With a bang-on runtime of thirty minutes, it’s the most concise and reduced collection of songs the former Cardinals frontman has put out since his accomplished and impactful hardcore punk digression 1984—itself the trailblazer for the cleverly versatile and sublime 2014 PaxAm Singles instalment series. Devolver rings also above-average sticky and immediate for Adams’s canon, with a significant number of knee-jerk hooks appearing for the first time in his recorded history that one can’t quite believe he had not written before (start with “Stare at the TV”: “I like to stare at the TV / and wait here for you / My life wasn’t easy / and then I met you / I like to stare at the TV / I miss you / Do you miss me“).
The semantic irony of opening this complimentary record’s dances with the bluesy and ragged “Don’t Give It Away” is probably lost on no one, although it’s mostly the head-scratching lyrical prose laced into the tune that most betrays the built-in priceless component of the album: “Sick people / do you need to see a doctor? / Double too cool and icy / so bi-polar“. Similarly honky-tonk-sounding is the foot-stomping “Alien USA” at number three on the tracklist, a crooning exercise set to a fuzzy, reverberated, and groovy soundbed accompanying soaring chorus vocals and tired guitar solos alike. Meanwhile, two separate records on this thing, “Banging On My Head” and “I’m In Love With You”, clock in at less than two minutes each. While the former can be afforded a pass by virtue of its upbeat semi-punk rock flair and off-key vocal delivery, the latter nets a criminally underdeveloped re-recording and rendition of the dusty and nocturnal demo-like unplugged offering dating back to almost a decade ago, initially unveiled as part of the Do You Laugh When You Lie?, Vol. 4 issue of the aforementioned PaxAm Singles Series in 2014.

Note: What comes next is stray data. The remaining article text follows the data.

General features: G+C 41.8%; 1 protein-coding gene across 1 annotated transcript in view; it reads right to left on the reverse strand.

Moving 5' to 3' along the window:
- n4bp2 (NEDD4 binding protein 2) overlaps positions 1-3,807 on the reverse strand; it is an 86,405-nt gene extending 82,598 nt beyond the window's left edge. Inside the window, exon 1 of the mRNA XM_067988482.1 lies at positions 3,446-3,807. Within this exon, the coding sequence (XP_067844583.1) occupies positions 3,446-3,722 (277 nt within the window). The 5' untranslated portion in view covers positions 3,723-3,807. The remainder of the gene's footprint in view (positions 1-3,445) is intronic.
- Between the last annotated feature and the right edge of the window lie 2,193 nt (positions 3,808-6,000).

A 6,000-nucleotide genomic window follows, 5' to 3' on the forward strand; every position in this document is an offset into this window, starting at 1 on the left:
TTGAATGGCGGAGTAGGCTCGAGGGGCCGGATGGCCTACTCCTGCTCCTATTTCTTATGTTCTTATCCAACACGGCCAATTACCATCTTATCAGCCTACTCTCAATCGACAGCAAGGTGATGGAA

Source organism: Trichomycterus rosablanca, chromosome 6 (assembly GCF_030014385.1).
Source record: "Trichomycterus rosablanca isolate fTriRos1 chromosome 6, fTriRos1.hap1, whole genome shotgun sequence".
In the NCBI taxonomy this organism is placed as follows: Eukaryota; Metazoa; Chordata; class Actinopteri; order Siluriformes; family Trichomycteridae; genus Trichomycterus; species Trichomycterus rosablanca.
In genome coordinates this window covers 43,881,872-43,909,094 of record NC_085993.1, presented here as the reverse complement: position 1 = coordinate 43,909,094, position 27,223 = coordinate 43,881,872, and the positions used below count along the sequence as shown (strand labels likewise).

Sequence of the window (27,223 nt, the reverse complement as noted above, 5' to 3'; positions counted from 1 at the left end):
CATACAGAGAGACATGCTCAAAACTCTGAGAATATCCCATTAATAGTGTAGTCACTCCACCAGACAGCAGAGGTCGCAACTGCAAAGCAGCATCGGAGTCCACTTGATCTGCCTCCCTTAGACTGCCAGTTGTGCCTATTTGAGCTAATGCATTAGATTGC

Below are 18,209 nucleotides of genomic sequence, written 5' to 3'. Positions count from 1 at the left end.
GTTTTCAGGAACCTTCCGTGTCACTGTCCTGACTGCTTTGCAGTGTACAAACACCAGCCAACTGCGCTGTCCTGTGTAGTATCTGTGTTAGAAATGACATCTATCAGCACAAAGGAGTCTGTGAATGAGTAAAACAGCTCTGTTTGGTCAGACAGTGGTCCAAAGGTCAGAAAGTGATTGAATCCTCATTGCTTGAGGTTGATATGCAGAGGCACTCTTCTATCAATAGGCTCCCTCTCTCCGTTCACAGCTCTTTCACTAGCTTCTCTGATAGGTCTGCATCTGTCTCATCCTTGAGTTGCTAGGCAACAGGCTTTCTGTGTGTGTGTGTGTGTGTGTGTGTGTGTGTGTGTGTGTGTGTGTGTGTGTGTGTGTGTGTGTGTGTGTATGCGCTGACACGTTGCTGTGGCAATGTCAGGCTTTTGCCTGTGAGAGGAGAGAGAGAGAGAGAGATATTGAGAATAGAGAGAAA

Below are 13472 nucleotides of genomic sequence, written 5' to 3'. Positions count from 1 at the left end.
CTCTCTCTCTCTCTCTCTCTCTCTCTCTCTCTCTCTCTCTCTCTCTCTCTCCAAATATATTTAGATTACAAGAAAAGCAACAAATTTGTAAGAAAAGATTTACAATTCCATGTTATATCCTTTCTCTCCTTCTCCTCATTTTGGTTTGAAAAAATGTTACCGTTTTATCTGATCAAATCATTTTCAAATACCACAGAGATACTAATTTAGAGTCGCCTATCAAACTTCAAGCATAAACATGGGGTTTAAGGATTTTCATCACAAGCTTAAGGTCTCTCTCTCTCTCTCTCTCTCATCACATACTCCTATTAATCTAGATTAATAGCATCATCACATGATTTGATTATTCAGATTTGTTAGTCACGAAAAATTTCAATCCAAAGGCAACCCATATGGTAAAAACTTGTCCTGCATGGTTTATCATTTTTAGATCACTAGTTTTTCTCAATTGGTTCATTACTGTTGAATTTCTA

Without a doubt, it’s the album’s halfway point that houses the strongest and sharpest moments. The fierce and dreamy “Marquee” is a flawless exercise in textbook heartland rock and roll, unblemished and immaculate in its multicolored innocence as it pledges to surrender to the all-encompassing might of love. The song is followed by the hinged introspection of “Eyes on the Door”, a cacophonic six-string affair decorated by impressive vocal flexes and enveloping a suspiciously earnest amount of vice-laden frivolousness meets near-epiphany clarity: “I get to thinking I wake up so cold in the night / Hyperventilate and sigh / I get to thinking I get high“. The record’s central backbone reaches a highpoint with “Too Bored to Run”, a fantastic, anthemic, and timeless enchantment pulling out all the classic rock stops at number seven—from the songwriting at its core to Adams’ passionate, lulling, and life-depending performance—carrying what some might argue are the most essential elements of the alt/country rocker’s post-self titled third act songwriting arc.
Devolver‘s back-end wraps everything up in a plateauing, spotty, and perhaps subaltern way, corralling what sounds like a Chris throwaway amongst throwaways (“Free Your Self”), a sample of bum guitar notes that almost have to be intentional (cue in “Get Away” at 0:04), as well as a Cardinals-evoking experimental coda that too suffers from painful and shameful underwriting (“Why Do You Hate Me”). Mind you, there are no flat out fillers on here—if anything, some compositions could have used some more fleshing out and another minute or two of breathing time. As a front-to-back listening experience, this thing might be better than FM, which sparks reasonable doubt around whether the roll out succession (and accompanying industry plugs) should have been inverted. Yet now more than ever before in Adams’ career, spontaneity of abundance seems to be sole tenet around which to predict what is next. Considering the remarkable accessibility and artistic quality packed into his first ever purposefully gratis album, devolving into a primordial musical core might just be the name-checked clue that’s hiding in plain sight.
I’d like to thank you sincerely for taking the time to read this and I hope to feel your interest again next time.
2022, PaxAm Recording